Election 2016: The Student's Perspective

Author: Alexandra Muck

Donald Trump and Hillary Clinton square off as Notre Dame students look on.

College Democrats and College Republicans may not agree on the best candidate in this year’s presidential election, but they do agree on one thing: The media outlets are wrong. Much of the press, from Pew Research Center to the Washington Post, argues that millennials will not vote in this election or are not fully engaged in this election. College Democrats and College Republicans beg to differ.

"Our events so far have gone really well, and so many students have come with great ideas, passion for electing Secretary Clinton and an excitement to get directly involved here on campus,” says Casey Baker, an officer for College Democrats and the leader of Notre Dame Students for Hillary.

College Republicans saw similar enthusiasm toward activities and events, with a rise in membership, involvement and desire to be on board.

College Democrats supports Notre Dame Students for Hillary with weekly phone banks and a social media push, and the group also volunteers for Lynn Coleman’s campaign to represent Indiana’s 2nd Congressional District in the U.S. House of Representatives. College Republicans works on active campaigning in South Bend, getting candidates on the ballots for the primaries and hosting events like movie watches on campus.

“We have a full range of activities, we have a full range of events … We really try to do as much as we possibly can so as many students as desire can get as involved as they want,” says Dylan Stevenson, vice president of College Republicans.

Stevenson added that the club is important not only to the candidates, but to students as well.

“We’re not only providing students with an avenue to campaign, we are providing them with an avenue to meet people with similar beliefs and discuss issues (as well),” he says.

Both clubs are encouraging students to carefully consider the implications of this election and what it means for their futures.

“This election is far too important, and it is your obligation and duty to have your voice heard,” Baker says.

Stevenson adds that the election directly applies to students, who need the jobs that would come from a good economy.

“We’re about to graduate, we’re about to go into the world, and an important economy for us now is much more important than it was when we were 13 years old,” he says. “We actually now have the ability to pick a candidate that we think will create an economy where the jobs we need are there.”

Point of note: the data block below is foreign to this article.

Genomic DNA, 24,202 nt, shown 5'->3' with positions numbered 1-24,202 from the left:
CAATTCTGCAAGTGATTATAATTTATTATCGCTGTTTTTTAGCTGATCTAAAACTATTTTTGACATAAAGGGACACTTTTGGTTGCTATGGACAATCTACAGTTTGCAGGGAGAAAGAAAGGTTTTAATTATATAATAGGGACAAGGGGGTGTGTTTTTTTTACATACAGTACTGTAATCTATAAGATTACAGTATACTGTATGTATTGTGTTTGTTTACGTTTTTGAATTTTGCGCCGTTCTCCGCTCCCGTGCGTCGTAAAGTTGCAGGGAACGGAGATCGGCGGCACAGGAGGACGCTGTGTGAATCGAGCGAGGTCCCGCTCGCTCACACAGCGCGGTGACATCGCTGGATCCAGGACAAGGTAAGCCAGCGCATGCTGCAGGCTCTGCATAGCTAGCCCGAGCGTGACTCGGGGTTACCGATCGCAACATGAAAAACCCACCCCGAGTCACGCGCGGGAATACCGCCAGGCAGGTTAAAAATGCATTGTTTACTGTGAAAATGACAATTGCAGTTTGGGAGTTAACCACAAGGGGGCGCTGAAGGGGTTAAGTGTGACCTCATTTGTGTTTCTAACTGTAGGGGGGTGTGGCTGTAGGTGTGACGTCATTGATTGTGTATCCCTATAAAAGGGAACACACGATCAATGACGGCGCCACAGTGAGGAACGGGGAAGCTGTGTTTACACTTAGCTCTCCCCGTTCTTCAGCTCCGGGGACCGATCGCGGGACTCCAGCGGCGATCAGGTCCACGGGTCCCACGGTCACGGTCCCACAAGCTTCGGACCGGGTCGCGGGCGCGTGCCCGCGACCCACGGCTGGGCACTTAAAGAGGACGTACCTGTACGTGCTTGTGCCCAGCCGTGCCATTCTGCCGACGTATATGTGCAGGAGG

Stevenson also encourages students to consider the other candidates as well if they are unsatisfied with the two major party options, as the major parties incorporate some of the popular third party views into their platforms for the next election.

While both clubs are doing their part to ensure students are voting in this election, it comes as no surprise that they differ in their political views.

“Secretary Clinton is by far the best choice for millennials in this election,” Baker says. “What we see with her campaign is dedication to inclusion, community, equal opportunity and civil rights that you will simply never see from Trump. Beyond this, she promotes love and kindness, and it shows in each of her policies.”

Stevenson, on the other hand, believes Trump makes the ideal candidate because he represents a break from President Obama’s economic and social policies, which Stevenson says have not helped the United States.

Above all, however, both clubs highlight the importance of the millennial vote.

“The role of millennials in this election is to continue speaking out and making what we care about is heard, and in order to do this, it really comes down to casting your vote,” says Baker.

Dylan added that the parties cannot afford to count out the millennials either.

“If you need to win an election, you can’t ignore the millennials,” he says. “It’s an interesting little position of power we as a group have right now.”